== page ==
There was a suggestion Collins could be tempted to bolster his squad, but he insisted that only those who have been involved with the panel from the start would be considered. "At this point of the year we have an excellent squad of 32 and that's it," Collins said.

"There is no doubt about it, there is a heap of them there (who could play both codes). But with regards to parachuting someone in at this stage, no, that won't be happening."


Despite not having played inter-county football for three years, Kevin Cassidy maintains that he is still more than capable of competing at that level.

The two-time All Star was dropped from Jim McGuinness' panel in 2011 for his contribution to a GAA book which meant that he missed out on his county's second All-Ireland success.

Although he said fitness wouldn't be an issue for him, having had time away from the game, his dedication wouldn't be what it used to.

"Without a doubt, no problem I'd be able to play county level," Cassidy said. "If someone said right now, 'Kevin, you have to go back into play', it wouldn't be fitness-wise or talent-wise you'd miss out, it would be commitment."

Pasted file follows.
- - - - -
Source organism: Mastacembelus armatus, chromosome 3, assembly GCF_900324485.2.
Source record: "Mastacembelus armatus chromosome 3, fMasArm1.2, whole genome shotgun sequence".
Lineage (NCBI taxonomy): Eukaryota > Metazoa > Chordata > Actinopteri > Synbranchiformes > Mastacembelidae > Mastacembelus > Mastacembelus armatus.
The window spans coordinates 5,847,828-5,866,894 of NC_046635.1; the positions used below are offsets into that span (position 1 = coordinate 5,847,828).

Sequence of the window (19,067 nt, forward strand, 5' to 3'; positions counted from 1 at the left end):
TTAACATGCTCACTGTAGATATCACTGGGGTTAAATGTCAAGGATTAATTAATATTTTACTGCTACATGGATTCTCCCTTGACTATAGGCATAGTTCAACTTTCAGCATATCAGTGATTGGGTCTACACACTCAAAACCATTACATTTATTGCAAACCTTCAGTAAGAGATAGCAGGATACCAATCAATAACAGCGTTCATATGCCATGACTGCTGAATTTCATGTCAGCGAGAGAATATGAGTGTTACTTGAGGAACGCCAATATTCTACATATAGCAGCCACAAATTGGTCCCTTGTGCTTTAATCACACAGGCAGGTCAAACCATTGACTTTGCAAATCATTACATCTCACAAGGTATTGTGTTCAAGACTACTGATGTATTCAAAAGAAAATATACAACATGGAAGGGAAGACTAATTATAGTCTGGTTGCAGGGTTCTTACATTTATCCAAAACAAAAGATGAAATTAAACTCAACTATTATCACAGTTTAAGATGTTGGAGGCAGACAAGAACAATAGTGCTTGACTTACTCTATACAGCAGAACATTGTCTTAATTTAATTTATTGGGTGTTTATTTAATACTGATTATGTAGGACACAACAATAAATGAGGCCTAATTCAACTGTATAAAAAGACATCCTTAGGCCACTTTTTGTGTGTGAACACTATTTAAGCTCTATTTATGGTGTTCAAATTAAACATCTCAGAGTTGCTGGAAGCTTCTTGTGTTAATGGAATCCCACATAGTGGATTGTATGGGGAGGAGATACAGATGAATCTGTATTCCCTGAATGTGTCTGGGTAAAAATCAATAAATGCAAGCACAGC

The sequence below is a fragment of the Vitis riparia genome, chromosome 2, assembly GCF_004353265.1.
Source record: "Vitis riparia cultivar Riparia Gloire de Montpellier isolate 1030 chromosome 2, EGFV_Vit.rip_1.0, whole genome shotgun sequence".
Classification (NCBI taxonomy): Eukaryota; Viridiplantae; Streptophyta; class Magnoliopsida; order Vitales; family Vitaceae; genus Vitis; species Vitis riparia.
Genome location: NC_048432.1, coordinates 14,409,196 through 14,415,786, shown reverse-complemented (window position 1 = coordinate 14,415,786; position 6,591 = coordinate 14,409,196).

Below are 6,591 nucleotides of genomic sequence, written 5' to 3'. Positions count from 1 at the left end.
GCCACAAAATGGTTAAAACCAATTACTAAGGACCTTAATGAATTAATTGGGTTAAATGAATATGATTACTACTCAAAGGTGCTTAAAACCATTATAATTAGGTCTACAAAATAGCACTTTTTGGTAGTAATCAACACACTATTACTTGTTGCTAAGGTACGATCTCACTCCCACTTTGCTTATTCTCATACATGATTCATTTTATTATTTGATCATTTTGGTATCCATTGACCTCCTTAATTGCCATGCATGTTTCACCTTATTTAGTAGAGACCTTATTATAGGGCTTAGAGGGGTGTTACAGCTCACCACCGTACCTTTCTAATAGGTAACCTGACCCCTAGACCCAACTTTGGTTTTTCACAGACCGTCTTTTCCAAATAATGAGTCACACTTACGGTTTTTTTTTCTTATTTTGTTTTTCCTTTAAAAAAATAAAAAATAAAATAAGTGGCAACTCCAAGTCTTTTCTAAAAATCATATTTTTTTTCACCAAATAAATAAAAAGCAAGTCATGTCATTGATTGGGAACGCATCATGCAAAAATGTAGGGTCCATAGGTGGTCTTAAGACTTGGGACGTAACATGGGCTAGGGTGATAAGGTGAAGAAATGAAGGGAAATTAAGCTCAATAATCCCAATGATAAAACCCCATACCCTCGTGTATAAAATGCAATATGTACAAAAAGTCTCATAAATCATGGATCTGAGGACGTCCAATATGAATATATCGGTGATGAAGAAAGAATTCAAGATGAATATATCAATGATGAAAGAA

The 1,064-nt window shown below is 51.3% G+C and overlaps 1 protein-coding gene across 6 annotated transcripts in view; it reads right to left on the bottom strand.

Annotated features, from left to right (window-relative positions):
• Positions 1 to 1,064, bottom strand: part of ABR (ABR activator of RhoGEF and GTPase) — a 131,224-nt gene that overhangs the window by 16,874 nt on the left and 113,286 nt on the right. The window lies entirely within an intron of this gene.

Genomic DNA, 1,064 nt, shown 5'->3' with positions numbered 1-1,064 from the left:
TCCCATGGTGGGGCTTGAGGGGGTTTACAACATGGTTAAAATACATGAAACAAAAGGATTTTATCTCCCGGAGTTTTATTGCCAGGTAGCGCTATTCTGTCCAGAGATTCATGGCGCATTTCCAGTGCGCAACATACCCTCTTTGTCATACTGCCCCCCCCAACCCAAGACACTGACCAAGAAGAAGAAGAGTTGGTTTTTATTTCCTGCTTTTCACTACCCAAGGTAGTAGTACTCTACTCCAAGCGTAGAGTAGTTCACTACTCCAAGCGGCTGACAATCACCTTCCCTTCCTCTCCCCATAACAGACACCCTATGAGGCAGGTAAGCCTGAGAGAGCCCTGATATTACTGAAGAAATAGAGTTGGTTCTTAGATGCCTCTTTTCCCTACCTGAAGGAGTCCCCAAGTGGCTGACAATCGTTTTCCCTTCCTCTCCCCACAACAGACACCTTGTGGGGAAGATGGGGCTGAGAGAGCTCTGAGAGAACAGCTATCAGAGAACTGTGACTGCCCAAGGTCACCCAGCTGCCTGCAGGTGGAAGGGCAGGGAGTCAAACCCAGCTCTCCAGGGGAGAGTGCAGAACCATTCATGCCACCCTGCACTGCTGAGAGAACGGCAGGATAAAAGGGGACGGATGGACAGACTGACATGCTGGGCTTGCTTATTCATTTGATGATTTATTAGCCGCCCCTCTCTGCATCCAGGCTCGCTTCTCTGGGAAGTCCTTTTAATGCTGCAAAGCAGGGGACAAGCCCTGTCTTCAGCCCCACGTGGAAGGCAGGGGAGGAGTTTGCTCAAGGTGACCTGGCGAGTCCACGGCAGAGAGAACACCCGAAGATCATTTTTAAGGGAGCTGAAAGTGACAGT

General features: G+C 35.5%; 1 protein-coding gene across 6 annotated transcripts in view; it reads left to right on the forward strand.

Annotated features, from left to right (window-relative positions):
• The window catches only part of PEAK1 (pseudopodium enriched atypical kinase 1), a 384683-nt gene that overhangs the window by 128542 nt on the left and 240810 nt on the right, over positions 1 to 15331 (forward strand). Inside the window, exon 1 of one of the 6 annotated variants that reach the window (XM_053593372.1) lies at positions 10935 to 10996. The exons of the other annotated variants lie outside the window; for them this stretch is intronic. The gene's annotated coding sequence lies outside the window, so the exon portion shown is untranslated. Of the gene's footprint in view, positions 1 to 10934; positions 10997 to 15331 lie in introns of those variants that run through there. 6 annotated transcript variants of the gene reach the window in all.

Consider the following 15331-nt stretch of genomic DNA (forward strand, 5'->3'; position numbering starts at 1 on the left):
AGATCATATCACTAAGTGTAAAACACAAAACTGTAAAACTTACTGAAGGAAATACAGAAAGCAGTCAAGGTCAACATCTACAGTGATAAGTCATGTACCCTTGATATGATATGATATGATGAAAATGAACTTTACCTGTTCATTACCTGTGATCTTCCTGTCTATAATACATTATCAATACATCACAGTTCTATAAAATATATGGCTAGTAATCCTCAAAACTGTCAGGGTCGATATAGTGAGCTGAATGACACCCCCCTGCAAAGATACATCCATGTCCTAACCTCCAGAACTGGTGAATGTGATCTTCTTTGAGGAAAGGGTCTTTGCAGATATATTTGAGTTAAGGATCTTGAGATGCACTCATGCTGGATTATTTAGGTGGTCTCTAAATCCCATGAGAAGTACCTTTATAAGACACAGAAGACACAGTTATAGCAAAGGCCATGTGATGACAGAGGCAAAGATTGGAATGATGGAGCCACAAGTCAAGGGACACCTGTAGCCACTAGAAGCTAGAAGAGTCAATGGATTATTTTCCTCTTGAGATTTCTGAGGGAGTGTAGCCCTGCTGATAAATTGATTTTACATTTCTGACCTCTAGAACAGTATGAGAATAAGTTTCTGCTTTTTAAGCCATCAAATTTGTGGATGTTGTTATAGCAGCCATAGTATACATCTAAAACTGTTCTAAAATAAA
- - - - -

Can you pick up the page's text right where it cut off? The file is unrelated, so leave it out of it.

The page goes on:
Armagh may have knocked Tyrone out of the All-Ireland championship last weekend but the Orchard County's boss has spoken of his admiration for Mickey Harte amid suggestions that Harte should call time on his tenure in charge of the Red Hands.

"Mickey Harte is one of the truly great managers and will do a lot more for Tyrone," Paul Grimley said.

"I think that Tyrone are fortunate to have a man of his calibre at the helm. If you talk to other present and past managers they will tell you that Mickey is up there among the greats."


Former Tipperary goalkeeper Brendan Cummins will defend his All-Ireland Poc Fada title on Saturday, August 2 on Annaverna Mountain in Co Louth.

Cummins, who is bidding to claim a record-breaking eighth senior title, won his first Poc Fada back in 2004.

In the camogie event, Waterford's Patricia Jackman will be aiming to win her fifth title.

The official launch takes places in Market Square, Dundalk at 3.0 this afternoon.